Emily Clymo, an agribusiness student from Bendigo, was selected for an internship at BASF at their Mt Gambier site. BASF is the largest chemicals producer in the world focusing on creating chemistry for a sustainable future. Not only was it a paid internship, BASF also provided Emily with accommodation and a work vehicle during her stay at Mt Gambier. LBS Newsroom sat down with Emily to hear more about her internship experience.
Congratulations on getting selected and then successfully completing the internship! Could you tell us a bit more about yourself?
Growing up in a farming community I had always had a keen interest in the agriculture sector, coupled with an interest in business lead me to begin studying the agribusiness degree at La Trobe in 2017. Shortly thereafter I was giving the opportunity to work as a student ambassador for the university providing information to potential future students about life at La Trobe and more specifically about the agribusiness degree. This gave me the opportunity to represent La Trobe at the Australian Sheep & Wool Show in both 2017 and 2018. This began to open my eyes as to the vast job prospects available, developing a keen interest to understand the various application of agribusiness to all areas of agriculture after growing up in a predominately dairy farming town.
The position for the BASF internship was offered to all agricultural science and agribusiness students and I was fortunate enough to be given the opportunity to undertake the 14-week summer program breeding hybrid canola.
What did you have to do to get an internship?
To get the internship at BASF I was required to submit a cover letter outlining my suitability to the position and a resume. The candidates were then shortlisted and interview times for the following week were arranged. A formal interview took place at the La Trobe University campus in Bundoora. I received a phone call in the following weeks to inform me that I had been successful in attaining the internship.
What did the internship involve?
The internship was in Mount Gambier, South Australia, working on canola breeding sites to produce experimental hybrid canola lines for Australian and Canadian breeding programs. I worked alongside field agronomists to learn the process of growing unique hybrid canola that has the potential to be released into the commercial market if proven to be successful in further trials. It was a very hands-on internship involving seeding, crop care and site maintenance, erecting pollination tents, handling pollinators (flies and bees), harvest and the supervising of casual labour workers.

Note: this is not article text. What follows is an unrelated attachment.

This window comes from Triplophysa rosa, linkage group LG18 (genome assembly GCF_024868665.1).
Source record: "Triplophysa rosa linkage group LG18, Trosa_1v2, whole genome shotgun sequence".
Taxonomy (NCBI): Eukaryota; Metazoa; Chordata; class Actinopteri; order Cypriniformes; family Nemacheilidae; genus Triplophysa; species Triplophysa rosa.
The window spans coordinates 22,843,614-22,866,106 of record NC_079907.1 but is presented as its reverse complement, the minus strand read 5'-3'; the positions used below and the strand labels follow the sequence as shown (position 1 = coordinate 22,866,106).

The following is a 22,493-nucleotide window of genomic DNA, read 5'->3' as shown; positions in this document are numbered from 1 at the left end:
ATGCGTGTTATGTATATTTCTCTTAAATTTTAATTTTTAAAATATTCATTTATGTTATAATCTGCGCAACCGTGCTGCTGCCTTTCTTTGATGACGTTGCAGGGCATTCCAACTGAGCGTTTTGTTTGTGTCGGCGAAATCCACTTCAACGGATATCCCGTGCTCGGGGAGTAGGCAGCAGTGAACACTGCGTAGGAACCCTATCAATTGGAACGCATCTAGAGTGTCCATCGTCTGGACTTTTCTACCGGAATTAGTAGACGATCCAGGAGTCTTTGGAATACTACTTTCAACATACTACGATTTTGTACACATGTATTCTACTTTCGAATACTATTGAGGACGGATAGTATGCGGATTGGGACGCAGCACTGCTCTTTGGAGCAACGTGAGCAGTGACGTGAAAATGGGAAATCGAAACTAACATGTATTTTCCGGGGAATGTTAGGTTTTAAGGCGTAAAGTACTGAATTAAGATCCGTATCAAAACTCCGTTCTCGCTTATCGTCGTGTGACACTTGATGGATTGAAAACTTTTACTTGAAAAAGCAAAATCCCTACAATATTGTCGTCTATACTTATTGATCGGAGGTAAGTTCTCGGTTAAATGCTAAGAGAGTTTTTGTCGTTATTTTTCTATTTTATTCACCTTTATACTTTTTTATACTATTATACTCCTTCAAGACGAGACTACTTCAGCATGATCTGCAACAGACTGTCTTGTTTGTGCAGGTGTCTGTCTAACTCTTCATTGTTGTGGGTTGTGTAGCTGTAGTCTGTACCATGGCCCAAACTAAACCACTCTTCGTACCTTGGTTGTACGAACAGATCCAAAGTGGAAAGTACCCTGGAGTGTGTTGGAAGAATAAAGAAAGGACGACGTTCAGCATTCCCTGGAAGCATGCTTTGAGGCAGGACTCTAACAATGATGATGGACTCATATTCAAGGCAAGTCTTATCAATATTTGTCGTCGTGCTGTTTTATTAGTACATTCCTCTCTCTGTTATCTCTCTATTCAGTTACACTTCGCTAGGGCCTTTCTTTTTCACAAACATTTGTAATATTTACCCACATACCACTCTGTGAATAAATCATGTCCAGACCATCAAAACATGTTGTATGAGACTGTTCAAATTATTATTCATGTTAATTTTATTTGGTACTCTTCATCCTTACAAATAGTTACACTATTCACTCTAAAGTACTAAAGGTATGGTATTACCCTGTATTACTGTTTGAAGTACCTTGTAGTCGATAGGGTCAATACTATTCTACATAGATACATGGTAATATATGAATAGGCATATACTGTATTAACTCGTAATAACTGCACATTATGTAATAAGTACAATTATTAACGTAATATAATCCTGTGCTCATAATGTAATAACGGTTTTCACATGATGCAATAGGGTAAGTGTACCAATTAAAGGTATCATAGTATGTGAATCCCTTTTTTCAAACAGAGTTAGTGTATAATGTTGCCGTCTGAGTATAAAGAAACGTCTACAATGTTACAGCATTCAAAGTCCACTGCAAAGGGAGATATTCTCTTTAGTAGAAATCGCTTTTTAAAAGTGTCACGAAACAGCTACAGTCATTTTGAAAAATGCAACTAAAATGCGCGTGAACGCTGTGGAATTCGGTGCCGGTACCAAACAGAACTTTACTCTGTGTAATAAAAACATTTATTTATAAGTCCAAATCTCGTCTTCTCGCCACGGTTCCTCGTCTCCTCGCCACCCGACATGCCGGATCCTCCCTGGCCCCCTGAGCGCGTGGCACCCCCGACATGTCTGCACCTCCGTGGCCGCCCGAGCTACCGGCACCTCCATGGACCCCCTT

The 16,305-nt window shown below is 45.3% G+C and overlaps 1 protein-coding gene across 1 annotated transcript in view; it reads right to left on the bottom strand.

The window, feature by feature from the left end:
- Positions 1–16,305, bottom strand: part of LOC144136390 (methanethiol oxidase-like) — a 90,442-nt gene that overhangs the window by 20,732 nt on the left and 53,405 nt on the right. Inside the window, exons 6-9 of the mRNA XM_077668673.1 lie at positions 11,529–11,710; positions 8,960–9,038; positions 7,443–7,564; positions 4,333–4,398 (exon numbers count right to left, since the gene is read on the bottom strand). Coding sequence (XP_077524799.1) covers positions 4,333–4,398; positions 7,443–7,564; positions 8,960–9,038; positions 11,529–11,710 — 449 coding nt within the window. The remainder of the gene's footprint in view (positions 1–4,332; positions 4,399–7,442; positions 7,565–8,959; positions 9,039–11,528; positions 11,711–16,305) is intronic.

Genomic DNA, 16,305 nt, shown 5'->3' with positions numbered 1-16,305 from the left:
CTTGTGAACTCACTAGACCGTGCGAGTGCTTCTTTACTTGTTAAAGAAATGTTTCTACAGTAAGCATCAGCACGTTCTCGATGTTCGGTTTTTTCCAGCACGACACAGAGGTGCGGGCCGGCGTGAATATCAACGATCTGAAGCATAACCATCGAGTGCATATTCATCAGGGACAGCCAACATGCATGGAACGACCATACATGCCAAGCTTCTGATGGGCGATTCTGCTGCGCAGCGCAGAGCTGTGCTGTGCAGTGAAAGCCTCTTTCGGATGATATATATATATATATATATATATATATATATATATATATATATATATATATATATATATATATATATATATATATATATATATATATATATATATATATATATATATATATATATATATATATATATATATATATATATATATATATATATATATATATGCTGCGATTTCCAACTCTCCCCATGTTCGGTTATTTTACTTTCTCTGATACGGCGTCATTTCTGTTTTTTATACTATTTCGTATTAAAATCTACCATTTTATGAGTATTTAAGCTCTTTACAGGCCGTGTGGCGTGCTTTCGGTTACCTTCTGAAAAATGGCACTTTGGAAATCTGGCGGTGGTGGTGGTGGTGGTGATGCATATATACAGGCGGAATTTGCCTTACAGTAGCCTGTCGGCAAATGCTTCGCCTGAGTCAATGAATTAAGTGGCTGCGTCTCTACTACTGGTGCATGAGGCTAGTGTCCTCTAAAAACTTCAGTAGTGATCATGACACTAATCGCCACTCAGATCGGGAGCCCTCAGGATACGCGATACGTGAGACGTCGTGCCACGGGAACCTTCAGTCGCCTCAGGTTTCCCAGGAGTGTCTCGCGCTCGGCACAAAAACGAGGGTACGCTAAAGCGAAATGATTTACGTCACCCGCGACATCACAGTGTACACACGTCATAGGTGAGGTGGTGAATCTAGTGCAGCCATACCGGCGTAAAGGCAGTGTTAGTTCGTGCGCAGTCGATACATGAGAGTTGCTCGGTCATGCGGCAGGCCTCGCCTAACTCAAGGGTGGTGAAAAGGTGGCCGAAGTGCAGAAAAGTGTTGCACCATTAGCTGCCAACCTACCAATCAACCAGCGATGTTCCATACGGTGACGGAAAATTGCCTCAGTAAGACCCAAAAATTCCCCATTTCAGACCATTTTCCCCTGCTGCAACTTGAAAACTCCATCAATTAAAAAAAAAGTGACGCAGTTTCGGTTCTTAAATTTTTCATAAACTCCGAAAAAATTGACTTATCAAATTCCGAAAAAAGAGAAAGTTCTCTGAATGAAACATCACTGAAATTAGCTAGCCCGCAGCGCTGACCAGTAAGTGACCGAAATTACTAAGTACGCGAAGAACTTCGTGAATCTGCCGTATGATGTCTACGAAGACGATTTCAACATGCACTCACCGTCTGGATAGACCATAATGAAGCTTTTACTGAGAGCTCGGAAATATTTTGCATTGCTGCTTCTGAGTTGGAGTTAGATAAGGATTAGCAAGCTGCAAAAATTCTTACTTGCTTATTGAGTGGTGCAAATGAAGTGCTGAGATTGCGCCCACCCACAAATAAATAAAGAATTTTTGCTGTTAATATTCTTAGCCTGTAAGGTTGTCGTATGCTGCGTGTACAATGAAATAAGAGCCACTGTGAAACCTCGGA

How did the internship enrich your student experience?
The internship has enabled me to gain an understanding of real-world application of agricultural and management skills learnt in the agribusiness degree. It has allowed me ‘test out’ the industry and determine if it is the best fit for me going into the future and expand my knowledge as to the available positions within the agriculture and agribusiness sectors. BASF has provided me with a large range of networking opportunities working with professionals from the Canadian breeding program increasing my connections not only nationally but internationally within the organisation.
My student experience at LTU has been enriched by having a practical knowledge of the industry to support the theory learnt at La Trobe. The internship has provided me with more clarity going into the future about which subjects I should enrol in to learn the necessary skills that are required to succeed in the agribusiness industry. Undertaking the BASF internship program has complimented my studies at La Trobe to build a competitive advantage and a solid foundation to develop a career in the industry.
What is your next step study/career-wise?
Going into the future I still have one remaining year of my agribusiness degree, which I will complete at the Bendigo campus. Once I have graduated from the degree I’m currently looking into various graduate programs within the industry to continue gaining a greater understanding of all areas within agribusiness to expand my knowledge and career options.
LBS was recently fortunate to host an interesting presentation by a distinguished visiting scholar, Professor Steven Johnson from Sheffield Business School where he is Assistant Dean Research.
Steven shared research, collaboration and engagement initiatives currently being developed at Sheffield Business School. Some of these initiatives will be in collaboration with LBS, which brings opportunities to our students and staff.
Steven gave a presentation for the Entrepreneurship, Innovation and Marketing (EIM) Department on the entrepreneurial ecosystem of the city of Hull. He will further share his research findings with the LBS entrepreneurship team at the upcoming Australian Centre for Entrepreneurship Research Exchange (ACERE) Conference in Sydney, an annual conference co-sponsored by LBS. We will soon share more news about this conference. For any queries, please contact Professor Alex Maritz.